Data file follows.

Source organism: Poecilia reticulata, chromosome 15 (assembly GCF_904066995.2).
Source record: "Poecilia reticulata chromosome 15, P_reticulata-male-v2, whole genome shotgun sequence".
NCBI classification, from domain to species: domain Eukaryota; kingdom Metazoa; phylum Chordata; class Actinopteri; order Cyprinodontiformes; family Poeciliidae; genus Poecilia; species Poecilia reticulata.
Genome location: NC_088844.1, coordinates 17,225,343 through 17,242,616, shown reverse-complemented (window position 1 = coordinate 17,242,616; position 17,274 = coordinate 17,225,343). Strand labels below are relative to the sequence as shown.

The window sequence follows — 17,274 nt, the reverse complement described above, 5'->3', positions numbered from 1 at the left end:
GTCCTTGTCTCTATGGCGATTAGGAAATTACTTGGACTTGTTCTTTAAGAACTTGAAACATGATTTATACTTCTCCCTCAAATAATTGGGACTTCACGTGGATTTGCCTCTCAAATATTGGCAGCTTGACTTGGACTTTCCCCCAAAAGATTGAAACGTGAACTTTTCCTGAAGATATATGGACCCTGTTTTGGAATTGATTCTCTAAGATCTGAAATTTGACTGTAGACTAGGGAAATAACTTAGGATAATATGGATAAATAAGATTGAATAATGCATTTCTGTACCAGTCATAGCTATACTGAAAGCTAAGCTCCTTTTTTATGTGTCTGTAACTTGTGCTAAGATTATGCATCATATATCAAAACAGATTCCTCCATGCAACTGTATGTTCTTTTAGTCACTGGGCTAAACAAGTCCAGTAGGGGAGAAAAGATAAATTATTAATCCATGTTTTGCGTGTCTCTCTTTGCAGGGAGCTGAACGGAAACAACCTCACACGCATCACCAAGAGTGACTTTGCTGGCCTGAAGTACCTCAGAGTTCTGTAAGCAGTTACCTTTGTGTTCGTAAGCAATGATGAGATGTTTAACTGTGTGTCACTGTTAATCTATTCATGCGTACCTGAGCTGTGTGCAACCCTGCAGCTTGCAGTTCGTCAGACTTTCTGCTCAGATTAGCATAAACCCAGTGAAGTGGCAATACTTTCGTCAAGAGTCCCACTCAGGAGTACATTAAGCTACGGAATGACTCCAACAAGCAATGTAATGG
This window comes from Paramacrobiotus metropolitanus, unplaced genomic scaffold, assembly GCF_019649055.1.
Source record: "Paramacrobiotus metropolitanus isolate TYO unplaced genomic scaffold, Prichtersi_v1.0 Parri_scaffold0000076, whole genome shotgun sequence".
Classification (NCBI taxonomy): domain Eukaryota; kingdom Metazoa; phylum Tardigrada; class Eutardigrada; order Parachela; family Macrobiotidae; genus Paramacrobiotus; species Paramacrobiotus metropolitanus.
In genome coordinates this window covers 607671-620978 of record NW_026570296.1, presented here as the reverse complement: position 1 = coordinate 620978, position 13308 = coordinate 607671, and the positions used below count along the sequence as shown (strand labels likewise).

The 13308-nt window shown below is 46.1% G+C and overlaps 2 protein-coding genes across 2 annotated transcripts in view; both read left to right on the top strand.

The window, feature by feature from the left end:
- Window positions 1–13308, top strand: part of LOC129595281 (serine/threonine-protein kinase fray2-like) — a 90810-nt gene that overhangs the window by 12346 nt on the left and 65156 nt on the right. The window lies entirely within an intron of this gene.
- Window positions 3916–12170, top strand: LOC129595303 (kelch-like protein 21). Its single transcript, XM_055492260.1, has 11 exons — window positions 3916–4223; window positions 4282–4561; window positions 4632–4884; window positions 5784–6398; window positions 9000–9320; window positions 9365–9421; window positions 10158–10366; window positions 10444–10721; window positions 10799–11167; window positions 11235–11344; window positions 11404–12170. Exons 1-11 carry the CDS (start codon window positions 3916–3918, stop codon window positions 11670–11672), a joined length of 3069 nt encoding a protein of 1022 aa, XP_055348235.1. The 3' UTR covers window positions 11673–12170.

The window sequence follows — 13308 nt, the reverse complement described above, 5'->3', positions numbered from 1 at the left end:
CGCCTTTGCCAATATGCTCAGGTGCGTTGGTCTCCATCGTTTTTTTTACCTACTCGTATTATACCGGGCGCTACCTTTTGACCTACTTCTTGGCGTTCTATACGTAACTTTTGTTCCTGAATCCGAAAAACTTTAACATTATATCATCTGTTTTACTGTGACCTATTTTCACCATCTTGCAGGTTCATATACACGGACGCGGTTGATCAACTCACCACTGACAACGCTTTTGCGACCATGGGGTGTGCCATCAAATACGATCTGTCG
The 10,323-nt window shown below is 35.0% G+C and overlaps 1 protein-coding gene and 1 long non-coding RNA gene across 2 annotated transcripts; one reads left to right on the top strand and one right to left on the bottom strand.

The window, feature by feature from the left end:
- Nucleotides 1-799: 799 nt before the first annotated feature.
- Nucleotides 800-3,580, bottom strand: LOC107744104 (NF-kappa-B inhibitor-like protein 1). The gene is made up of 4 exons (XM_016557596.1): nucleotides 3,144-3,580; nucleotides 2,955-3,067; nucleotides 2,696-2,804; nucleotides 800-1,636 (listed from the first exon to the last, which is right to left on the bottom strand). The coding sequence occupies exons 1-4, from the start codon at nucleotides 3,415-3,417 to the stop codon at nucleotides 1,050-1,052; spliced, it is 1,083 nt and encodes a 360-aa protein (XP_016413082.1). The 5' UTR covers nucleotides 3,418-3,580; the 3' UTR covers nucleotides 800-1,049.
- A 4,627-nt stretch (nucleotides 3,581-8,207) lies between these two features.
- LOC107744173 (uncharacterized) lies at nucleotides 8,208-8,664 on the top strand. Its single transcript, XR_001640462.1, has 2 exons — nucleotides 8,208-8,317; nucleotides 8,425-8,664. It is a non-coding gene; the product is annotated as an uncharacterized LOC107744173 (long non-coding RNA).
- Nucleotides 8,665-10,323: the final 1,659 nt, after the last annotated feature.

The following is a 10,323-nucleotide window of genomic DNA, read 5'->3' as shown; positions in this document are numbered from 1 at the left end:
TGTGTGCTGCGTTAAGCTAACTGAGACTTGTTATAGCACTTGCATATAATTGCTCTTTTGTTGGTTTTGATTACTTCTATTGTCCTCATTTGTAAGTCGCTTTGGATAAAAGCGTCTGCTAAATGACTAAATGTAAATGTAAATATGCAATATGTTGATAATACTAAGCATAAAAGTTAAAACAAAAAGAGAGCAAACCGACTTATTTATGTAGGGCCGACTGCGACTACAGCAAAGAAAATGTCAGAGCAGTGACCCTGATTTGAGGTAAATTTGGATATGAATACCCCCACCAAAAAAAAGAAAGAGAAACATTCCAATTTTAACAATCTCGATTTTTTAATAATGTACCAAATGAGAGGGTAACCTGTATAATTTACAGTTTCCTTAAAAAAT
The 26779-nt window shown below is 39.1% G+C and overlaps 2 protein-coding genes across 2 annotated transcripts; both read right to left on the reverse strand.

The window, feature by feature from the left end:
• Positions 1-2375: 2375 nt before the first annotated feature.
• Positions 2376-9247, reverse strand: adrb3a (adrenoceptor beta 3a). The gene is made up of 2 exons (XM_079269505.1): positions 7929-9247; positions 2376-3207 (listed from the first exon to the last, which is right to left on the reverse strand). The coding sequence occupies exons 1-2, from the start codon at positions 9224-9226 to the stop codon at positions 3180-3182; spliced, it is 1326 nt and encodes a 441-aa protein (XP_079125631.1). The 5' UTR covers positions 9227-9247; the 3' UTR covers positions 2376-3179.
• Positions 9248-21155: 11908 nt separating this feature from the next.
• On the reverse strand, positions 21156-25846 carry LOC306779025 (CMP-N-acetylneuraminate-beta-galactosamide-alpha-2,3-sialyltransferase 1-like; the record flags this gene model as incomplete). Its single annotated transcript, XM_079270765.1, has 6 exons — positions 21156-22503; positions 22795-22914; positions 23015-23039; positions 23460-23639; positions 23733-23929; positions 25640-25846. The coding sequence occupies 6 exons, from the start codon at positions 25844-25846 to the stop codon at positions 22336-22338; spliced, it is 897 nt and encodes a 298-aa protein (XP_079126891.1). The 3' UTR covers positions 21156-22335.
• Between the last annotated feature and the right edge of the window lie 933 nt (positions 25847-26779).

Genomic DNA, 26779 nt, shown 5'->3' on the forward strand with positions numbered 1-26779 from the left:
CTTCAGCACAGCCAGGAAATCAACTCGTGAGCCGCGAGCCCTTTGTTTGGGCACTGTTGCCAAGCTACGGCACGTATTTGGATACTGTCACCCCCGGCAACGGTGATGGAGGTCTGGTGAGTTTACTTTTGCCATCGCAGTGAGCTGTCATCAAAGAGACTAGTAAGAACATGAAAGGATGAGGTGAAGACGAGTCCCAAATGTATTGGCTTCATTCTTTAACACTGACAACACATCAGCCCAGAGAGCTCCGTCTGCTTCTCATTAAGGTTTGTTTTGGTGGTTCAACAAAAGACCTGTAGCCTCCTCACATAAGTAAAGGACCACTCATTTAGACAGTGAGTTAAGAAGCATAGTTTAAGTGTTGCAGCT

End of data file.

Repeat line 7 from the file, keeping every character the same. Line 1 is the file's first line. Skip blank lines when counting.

This window comes from Paramacrobiotus metropolitanus, unplaced genomic scaffold, assembly GCF_019649055.1.